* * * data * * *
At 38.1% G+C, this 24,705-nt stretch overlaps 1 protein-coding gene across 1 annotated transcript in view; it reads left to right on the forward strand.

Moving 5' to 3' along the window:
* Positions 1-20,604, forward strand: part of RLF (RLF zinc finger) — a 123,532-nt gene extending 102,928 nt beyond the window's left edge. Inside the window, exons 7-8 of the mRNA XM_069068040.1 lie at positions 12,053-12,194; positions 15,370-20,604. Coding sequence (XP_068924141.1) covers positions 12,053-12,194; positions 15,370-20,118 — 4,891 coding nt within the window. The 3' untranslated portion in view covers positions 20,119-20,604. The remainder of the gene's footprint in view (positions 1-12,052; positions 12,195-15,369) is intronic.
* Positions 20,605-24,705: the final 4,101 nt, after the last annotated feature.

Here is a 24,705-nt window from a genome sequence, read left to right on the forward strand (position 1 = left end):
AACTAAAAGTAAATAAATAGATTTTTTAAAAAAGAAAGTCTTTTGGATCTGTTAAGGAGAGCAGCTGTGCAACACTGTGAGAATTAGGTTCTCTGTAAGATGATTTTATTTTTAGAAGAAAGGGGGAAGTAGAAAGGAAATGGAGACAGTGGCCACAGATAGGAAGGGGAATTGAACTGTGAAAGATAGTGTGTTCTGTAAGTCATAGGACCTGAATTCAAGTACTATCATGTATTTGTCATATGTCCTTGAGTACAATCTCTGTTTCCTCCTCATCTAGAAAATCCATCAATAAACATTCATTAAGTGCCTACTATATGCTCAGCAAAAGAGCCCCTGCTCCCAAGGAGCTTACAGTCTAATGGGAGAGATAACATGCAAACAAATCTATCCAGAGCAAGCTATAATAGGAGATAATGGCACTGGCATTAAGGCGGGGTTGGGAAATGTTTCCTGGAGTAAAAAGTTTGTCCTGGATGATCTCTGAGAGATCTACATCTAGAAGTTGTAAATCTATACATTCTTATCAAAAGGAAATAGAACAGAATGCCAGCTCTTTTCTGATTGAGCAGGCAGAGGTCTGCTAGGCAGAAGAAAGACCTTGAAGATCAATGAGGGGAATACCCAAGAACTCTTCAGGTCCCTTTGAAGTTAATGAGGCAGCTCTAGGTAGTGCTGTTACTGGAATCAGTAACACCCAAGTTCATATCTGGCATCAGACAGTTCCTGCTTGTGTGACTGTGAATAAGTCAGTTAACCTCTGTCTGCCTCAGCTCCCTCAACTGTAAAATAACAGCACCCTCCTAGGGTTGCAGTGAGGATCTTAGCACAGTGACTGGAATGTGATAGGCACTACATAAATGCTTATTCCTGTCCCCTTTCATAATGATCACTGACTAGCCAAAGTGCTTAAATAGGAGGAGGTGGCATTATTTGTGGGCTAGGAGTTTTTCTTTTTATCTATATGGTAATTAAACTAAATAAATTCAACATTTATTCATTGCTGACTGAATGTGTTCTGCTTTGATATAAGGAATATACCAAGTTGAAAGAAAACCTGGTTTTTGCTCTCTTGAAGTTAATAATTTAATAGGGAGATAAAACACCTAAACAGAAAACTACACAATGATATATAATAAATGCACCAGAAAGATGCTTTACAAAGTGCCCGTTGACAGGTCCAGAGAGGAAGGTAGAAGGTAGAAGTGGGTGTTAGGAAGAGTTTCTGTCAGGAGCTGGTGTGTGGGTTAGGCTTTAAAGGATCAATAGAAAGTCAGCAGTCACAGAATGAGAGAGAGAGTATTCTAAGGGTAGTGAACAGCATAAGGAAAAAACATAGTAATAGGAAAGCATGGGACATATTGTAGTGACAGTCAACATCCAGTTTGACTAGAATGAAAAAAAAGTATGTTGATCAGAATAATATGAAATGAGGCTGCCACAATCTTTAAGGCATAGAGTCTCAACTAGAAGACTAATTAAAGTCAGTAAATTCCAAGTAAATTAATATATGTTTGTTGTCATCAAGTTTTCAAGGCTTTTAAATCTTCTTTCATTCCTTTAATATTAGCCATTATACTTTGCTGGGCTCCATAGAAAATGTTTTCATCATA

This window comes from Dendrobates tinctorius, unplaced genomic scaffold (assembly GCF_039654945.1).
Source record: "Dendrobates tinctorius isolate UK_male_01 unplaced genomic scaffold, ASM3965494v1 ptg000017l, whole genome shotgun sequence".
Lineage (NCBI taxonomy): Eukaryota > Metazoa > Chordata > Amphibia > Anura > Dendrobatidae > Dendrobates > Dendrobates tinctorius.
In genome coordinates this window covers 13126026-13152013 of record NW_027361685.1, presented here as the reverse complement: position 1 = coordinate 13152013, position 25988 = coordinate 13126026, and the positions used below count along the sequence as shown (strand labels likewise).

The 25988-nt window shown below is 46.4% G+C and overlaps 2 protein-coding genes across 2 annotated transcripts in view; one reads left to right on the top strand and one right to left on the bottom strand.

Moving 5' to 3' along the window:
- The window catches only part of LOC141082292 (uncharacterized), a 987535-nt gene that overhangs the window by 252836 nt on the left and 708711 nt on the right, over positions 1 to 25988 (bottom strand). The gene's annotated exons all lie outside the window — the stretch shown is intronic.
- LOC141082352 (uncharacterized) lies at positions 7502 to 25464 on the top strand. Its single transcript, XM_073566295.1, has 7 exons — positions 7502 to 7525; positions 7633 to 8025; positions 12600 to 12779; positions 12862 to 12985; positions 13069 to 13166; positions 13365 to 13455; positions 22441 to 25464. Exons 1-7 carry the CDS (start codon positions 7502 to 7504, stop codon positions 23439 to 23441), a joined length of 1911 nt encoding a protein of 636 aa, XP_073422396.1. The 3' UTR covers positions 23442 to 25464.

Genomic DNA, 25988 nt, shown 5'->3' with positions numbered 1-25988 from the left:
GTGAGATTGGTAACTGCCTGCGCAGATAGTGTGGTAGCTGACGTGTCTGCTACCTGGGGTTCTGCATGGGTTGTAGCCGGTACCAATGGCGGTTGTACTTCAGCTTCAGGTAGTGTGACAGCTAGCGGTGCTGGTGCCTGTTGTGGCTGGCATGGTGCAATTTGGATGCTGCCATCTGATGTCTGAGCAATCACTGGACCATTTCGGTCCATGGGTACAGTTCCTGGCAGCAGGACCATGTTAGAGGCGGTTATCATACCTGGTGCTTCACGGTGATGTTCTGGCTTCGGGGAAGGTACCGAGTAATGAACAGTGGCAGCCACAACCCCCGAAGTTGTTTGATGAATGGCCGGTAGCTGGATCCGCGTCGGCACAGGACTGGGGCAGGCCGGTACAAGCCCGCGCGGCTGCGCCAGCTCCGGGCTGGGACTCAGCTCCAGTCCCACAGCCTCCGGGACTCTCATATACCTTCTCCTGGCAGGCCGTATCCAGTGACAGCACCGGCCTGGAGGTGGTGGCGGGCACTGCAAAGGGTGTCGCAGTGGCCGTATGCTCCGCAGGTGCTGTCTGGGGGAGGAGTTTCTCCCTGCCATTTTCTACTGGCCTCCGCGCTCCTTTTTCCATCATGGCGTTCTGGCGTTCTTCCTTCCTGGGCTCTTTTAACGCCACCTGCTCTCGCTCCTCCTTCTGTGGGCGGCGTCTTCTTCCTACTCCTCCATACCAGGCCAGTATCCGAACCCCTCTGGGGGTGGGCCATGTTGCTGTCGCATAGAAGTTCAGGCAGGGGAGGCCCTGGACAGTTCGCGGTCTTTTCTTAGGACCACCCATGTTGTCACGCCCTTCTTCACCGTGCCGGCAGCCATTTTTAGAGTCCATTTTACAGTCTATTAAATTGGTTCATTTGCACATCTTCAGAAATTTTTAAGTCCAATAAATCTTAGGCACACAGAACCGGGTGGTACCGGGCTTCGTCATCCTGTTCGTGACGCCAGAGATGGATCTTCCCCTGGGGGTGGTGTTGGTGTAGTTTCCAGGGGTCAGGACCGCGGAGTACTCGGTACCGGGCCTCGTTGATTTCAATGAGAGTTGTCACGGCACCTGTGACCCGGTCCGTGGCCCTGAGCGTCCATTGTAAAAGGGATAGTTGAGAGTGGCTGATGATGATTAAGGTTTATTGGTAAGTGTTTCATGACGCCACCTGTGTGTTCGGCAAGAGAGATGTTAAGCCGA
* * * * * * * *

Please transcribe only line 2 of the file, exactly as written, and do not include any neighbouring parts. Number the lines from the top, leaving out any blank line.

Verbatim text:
Moving 5' to 3' along the window: